Why Scala? It still seem the most advanced alternative to Java on the JVM, and the mix of functional programming and OO programming is interesting. Furthermore it goes quite far as it ships with its own library. I was curious to see if I could express some things better with Scala.
Here are my first impressions after a week:
- I like the object keyword. It avoids the messy singleton pattern, or the classes with many static methods. I think it makes things much cleaner to not use static at all but distinguish between object & class.
- I like the Array[Double], and especially ArrayBuffer[Double]. Finally we don't have to worry between the Double and double performance issues.
- I was a bit annoyed by a(i) instead of a[i] but it makes sense. I wonder if there is a performance implication for arrays, hopefully not.
- I like the real properties, automatic getter/setter: less boilerplate code, less getThis(), setThat(toto).
- Very natural interaction with Java libraries.
- I found a good use of case classes (to my surprise): typically an enum that can have some well defined parameters, and that you don't want to make a class (because it's not). My use case was to define boundaries of a spline.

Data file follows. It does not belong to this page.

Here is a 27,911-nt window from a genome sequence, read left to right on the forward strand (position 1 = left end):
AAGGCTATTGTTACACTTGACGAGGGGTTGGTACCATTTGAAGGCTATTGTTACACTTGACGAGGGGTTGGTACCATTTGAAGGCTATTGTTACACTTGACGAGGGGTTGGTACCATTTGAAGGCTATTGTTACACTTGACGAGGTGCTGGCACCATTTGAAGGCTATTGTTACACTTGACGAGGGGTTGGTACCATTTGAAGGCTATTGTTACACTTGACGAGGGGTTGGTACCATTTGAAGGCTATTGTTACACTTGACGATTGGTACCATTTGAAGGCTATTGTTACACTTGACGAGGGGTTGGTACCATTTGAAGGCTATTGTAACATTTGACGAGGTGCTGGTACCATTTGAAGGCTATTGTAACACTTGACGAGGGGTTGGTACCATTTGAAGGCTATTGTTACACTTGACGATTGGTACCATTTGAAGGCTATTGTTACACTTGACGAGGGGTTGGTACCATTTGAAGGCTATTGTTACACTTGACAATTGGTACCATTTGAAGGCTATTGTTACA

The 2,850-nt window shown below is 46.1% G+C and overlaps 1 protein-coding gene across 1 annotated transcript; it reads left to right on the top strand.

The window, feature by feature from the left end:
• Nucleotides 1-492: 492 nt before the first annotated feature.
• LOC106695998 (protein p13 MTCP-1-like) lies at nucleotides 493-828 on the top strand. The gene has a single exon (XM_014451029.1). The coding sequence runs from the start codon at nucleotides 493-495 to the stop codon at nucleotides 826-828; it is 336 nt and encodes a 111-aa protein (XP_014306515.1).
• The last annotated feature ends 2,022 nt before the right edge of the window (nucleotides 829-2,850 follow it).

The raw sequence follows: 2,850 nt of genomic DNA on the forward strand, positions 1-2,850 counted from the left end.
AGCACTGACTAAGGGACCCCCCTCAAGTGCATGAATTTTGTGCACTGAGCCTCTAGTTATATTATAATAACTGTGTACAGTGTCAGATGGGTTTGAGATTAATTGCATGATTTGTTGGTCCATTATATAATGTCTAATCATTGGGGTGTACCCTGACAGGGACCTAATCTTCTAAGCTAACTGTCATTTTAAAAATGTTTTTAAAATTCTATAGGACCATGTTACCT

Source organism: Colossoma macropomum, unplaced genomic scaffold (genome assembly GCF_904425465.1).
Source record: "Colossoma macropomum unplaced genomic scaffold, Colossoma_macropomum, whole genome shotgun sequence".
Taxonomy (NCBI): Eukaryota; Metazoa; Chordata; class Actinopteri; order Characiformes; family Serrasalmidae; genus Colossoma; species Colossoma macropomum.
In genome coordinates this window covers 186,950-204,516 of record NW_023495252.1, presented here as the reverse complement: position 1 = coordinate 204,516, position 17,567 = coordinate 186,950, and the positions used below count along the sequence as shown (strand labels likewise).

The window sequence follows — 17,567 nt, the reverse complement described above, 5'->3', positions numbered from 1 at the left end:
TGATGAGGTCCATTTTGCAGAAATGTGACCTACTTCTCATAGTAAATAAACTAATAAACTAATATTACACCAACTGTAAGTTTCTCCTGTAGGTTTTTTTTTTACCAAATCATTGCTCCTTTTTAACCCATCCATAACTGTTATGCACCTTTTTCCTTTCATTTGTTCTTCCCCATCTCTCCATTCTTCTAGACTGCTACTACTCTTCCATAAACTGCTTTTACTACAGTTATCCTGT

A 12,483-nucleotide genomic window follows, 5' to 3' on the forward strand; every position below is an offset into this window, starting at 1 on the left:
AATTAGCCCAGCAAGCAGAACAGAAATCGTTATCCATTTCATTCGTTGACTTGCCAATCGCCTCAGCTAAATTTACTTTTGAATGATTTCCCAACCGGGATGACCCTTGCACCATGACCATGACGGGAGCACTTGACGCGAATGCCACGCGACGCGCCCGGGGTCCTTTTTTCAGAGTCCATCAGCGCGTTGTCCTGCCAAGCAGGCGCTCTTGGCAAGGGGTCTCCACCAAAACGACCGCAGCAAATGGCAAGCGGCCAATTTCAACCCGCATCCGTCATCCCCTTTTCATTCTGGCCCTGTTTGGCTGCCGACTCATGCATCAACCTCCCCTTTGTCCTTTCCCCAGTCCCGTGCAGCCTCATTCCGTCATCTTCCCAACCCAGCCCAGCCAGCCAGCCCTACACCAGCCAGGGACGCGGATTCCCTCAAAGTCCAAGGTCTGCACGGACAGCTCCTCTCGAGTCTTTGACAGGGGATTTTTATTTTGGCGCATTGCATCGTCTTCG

- I love the formatter in the scala (eclipse) IDE. Finally a formatter in eclipse that does not produce crap.
- member variable declared implicitly in the constructor. I first made the mistake (still?) to declare some variables twice.
- I got hit by starting a line with a + instead of ending with a +. It is dangerous, but it certainly makes the code more consistent.
- Performance impacts: I will need to take a look at the bytecode for some scala constructs to really understand the performance impact of some uses. For example I tend to use while loops instead of for comprehension after some scary post of the Twitter guys about for comprehension. But at first, it looks as fast as Java.
- I wrote my code a bit fast. I am sure I could make use of more Scala features.
- The scala IDE in eclipse 3.7.1 has known issues. I wish it was a bit more functional, but it's quite ok (search for references works, renaming works to some extent).
- Scala unit tests: I used scala tests, but it seems a bit funny at first. Also I am not convinced by the syntax that avoid method names and prefer test("test name"). It makes it more difficult to browse the source code.
- Integrate directly a Log API. I just use SLF4J without any scala wrapper, but it feels like it should be part of the standard API (even if that did not work out so well for Sun).
- Double.Epsilon is not the machine epsilon: very strange. I found out somewhere else there was the machine epsilon, don't remember where because I ended up just making a small object.
- Unit tests should be part of the standard API.